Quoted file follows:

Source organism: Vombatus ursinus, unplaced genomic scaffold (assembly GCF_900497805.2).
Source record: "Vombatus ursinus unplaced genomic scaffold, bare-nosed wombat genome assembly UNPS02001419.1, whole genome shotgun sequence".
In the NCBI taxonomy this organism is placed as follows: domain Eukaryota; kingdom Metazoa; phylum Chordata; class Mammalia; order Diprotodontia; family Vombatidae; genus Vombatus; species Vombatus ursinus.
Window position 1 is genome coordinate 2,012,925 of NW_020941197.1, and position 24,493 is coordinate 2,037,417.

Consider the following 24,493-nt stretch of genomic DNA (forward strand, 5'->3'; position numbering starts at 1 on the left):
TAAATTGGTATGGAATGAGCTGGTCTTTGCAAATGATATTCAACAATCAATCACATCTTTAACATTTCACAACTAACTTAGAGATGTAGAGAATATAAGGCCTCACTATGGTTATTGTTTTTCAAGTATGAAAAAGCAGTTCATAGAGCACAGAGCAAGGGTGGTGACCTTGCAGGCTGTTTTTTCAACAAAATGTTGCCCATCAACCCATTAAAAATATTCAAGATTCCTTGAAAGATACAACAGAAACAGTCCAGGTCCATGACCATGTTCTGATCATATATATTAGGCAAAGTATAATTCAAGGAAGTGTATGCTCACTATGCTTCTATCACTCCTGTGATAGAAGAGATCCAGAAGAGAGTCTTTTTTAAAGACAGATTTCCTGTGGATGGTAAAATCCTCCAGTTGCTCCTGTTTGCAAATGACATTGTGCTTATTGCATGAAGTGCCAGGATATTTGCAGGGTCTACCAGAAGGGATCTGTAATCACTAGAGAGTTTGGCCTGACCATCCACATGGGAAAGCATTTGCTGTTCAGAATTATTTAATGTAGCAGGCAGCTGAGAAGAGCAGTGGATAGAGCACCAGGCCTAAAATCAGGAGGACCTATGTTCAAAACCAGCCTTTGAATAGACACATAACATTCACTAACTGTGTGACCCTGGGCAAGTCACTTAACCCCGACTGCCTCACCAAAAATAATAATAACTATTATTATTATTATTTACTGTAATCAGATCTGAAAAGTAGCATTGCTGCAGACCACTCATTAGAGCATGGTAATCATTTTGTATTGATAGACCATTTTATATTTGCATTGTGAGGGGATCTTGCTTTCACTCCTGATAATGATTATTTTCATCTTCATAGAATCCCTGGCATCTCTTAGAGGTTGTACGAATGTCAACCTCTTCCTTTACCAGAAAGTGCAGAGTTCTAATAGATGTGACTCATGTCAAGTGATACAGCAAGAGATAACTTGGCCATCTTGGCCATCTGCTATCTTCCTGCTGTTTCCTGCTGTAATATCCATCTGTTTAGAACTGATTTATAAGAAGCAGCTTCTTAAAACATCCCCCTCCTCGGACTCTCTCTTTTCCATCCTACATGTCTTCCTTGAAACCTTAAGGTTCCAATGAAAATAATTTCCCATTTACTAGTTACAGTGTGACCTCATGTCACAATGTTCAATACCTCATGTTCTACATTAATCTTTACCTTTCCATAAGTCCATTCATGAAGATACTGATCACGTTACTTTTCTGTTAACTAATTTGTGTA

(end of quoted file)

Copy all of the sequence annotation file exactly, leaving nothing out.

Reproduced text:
Source organism: Vombatus ursinus, unplaced genomic scaffold (assembly GCF_900497805.2).
Source record: "Vombatus ursinus unplaced genomic scaffold, bare-nosed wombat genome assembly UNPS02001419.1, whole genome shotgun sequence".
In the NCBI taxonomy this organism is placed as follows: domain Eukaryota; kingdom Metazoa; phylum Chordata; class Mammalia; order Diprotodontia; family Vombatidae; genus Vombatus; species Vombatus ursinus.
Window position 1 is genome coordinate 2,012,925 of NW_020941197.1, and position 24,493 is coordinate 2,037,417.

Consider the following 24,493-nt stretch of genomic DNA (forward strand, 5'->3'; position numbering starts at 1 on the left):
TAAATTGGTATGGAATGAGCTGGTCTTTGCAAATGATATTCAACAATCAATCACATCTTTAACATTTCACAACTAACTTAGAGATGTAGAGAATATAAGGCCTCACTATGGTTATTGTTTTTCAAGTATGAAAAAGCAGTTCATAGAGCACAGAGCAAGGGTGGTGACCTTGCAGGCTGTTTTTTCAACAAAATGTTGCCCATCAACCCATTAAAAATATTCAAGATTCCTTGAAAGATACAACAGAAACAGTCCAGGTCCATGACCATGTTCTGATCATATATATTAGGCAAAGTATAATTCAAGGAAGTGTATGCTCACTATGCTTCTATCACTCCTGTGATAGAAGAGATCCAGAAGAGAGTCTTTTTTAAAGACAGATTTCCTGTGGATGGTAAAATCCTCCAGTTGCTCCTGTTTGCAAATGACATTGTGCTTATTGCATGAAGTGCCAGGATATTTGCAGGGTCTACCAGAAGGGATCTGTAATCACTAGAGAGTTTGGCCTGACCATCCACATGGGAAAGCATTTGCTGTTCAGAATTATTTAATGTAGCAGGCAGCTGAGAAGAGCAGTGGATAGAGCACCAGGCCTAAAATCAGGAGGACCTATGTTCAAAACCAGCCTTTGAATAGACACATAACATTCACTAACTGTGTGACCCTGGGCAAGTCACTTAACCCCGACTGCCTCACCAAAAATAATAATAACTATTATTATTATTATTTACTGTAATCAGATCTGAAAAGTAGCATTGCTGCAGACCACTCATTAGAGCATGGTAATCATTTTGTATTGATAGACCATTTTATATTTGCATTGTGAGGGGATCTTGCTTTCACTCCTGATAATGATTATTTTCATCTTCATAGAATCCCTGGCATCTCTTAGAGGTTGTACGAATGTCAACCTCTTCCTTTACCAGAAAGTGCAGAGTTCTAATAGATGTGACTCATGTCAAGTGATACAGCAAGAGATAACTTGGCCATCTTGGCCATCTGCTATCTTCCTGCTGTTTCCTGCTGTAATATCCATCTGTTTAGAACTGATTTATAAGAAGCAGCTTCTTAAAACATCCCCCTCCTCGGACTCTCTCTTTTCCATCCTACATGTCTTCCTTGAAACCTTAAGGTTCCAATGAAAATAATTTCCCATTTACTAGTTACAGTGTGACCTCATGTCACAATGTTCAATACCTCATGTTCTACATTAATCTTTACCTTTCCATAAGTCCATTCATGAAGATACTGATCACGTTACTTTTCTGTTAACTAATTTGTGTA